Young Americans: Joe Swanberg LOLs

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Interview By Andrew Grant

File Thirteen has called Kissing on the Mouth "probably the most important film about a young generation since Slacker." As for LOL, Nathan Lee has written in the New York Times, "The impact of technology on social relations has received subtler analysis elsewhere (see the films of David Cronenberg), but this small-scale, microbudget indie speaks the theme with a fresh voice." And an appreciation of Young American Bodies went up at GreenCine Daily earlier this summer. Here, Andrew Grant talks with Joe Swanberg about what drives all this creativity.

 


In just two years, you've released two features (Kissing on the Mouth, LOL), a 12-part Internet series on Nerve (Young American Bodies), and completed a third feature. Why the prolific rate, and do you plan to keep it up?

I have a pretty short attention span, and it's always easier for me to get excited about the next project than promoting the current one. The films I make are hopefully strong, but somewhat limited in scope. I hope that as I create a larger body of work, each film begins to make more sense, and that it becomes something of a little world.

Your method of working can truly be called independent. One camera, self-financed, virtually no crew, etc. Was it your plan all along to work in this fashion?

I treated Kissing on the Mouth like a second film school. It wasn't meant to be my calling card, and I had no idea what was going to happen with it. Had it turned out bad, or had I not been proud of it, it would have just sat on my shelf, no harm done.

Do you harbor fantasies of directing a large film production?

I think it would be fun to try. There's something appealing about working with a crew of professionals. That's one of the best and worst things about making movies the way I do. We're all nonprofessionals - I even consider myself nonprofessional - and though it's fun this way, it would be great to work with skilled technicians. But it's less a fantasy than an experiment to see what would happen.

But as you become more successful, do you imagine you'll be able to continue making films this way?

It hasn't been an issue yet. I'm not at the stage where I want to work with somebody else's material. However, there's something to be said about doing a job for money, and then being able to go back and make the films I want to make. I never thought that would be interesting to me, but now that I'm so poor, it doesn't sound that bad.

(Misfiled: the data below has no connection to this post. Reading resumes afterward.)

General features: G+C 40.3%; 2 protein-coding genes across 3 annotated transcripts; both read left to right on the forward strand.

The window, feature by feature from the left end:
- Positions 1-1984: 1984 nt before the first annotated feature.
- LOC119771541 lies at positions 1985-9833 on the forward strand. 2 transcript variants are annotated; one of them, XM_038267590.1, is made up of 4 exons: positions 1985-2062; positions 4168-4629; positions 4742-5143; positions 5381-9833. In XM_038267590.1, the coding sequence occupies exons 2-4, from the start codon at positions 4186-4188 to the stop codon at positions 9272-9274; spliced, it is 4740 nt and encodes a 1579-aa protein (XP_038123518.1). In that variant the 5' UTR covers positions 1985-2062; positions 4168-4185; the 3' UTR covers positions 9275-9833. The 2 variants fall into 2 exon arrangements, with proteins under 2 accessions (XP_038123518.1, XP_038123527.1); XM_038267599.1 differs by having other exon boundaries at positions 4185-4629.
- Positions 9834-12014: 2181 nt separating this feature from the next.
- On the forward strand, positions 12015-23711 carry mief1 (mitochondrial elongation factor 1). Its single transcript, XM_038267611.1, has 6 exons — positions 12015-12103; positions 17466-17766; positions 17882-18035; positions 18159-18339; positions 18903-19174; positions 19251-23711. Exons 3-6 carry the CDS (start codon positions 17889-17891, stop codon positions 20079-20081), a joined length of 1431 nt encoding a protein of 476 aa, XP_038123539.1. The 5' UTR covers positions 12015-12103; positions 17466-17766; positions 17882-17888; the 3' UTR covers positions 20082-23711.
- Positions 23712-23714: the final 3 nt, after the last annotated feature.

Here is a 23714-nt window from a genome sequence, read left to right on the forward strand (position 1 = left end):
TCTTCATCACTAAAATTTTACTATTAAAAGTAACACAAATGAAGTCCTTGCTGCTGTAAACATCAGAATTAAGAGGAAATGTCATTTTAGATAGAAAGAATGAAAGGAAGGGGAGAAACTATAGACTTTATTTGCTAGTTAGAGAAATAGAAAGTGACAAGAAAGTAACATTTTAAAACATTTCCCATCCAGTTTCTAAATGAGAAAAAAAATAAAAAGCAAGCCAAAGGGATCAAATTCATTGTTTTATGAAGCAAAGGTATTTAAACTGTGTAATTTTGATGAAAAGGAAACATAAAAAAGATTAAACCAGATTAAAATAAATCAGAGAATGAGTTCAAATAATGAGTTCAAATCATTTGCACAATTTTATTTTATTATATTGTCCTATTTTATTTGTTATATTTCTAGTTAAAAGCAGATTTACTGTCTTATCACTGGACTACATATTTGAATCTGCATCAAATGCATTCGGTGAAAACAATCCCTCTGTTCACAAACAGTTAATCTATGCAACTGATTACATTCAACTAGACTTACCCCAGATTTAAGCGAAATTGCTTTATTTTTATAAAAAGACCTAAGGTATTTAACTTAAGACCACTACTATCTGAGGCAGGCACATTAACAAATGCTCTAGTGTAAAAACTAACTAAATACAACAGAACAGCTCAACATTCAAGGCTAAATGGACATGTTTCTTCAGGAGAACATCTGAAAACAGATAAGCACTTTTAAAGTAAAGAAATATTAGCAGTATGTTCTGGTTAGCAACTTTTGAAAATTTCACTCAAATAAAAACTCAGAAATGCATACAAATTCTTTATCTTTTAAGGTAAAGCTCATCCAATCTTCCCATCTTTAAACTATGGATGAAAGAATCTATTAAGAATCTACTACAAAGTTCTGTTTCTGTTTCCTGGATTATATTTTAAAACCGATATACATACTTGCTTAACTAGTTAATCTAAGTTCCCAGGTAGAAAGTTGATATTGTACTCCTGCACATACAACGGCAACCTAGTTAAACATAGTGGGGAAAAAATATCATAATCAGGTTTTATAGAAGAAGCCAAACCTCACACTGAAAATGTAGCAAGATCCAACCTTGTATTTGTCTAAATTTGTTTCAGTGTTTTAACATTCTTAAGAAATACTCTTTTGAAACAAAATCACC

Though it may sound a bit pretentious, do you consider yourself a voice of your generation, or is your work simply a reflection of your immediate surroundings - geographically, socio-economically, etc.?

[Laughs] No, I don't consider myself a voice of my generation. It's my philosophy that the films are going appeal to a wider audience if I make them specifically about us, the people in them, than if I try to make any grand statements about my generation. I think that's where directors get into trouble, by having characters that are supposed to be bigger than who they are. I'm interested in having my characters play close to themselves. I see no reason to generalize, or to try to speak for a bigger demographic.

In a similar vein, I'm uncomfortable writing roles for women or minorities - I don't feel it's my place - and all the actresses in my films write their own material. I refuse to include a token minority simply because my characters are all white. It's not about seclusion, it's just a reflection of the white, hipster neighborhood I live in.

What impressed me about LOL was how you managed to create a critical distance from your subject and characters. Similar films I've come across by other young directors tend to be too insular. Was this a conscious decision, or did it happen organically?

With LOL, we took the time to analyze the material, to reflect on it, and see what themes emerged. On the one hand, I want to be unconscious of what's going on to some extent because I want to be caught up in the moment, and feel like each scene is true to itself. At the same time, it's crucial that I don't fall in love with the material, and become attached to certain moments simply because they remind me of my friends. I must never forget that the film is made for an audience who don't know us. I think that's the hardest thing, and it's the last step I go through. I always err on the side of over-cutting - a nightmare for me - but I wouldn't want an audience to think it's just a big inside joke, or that it looks like a bunch of kids fucking around with a camera making a home movie.

 

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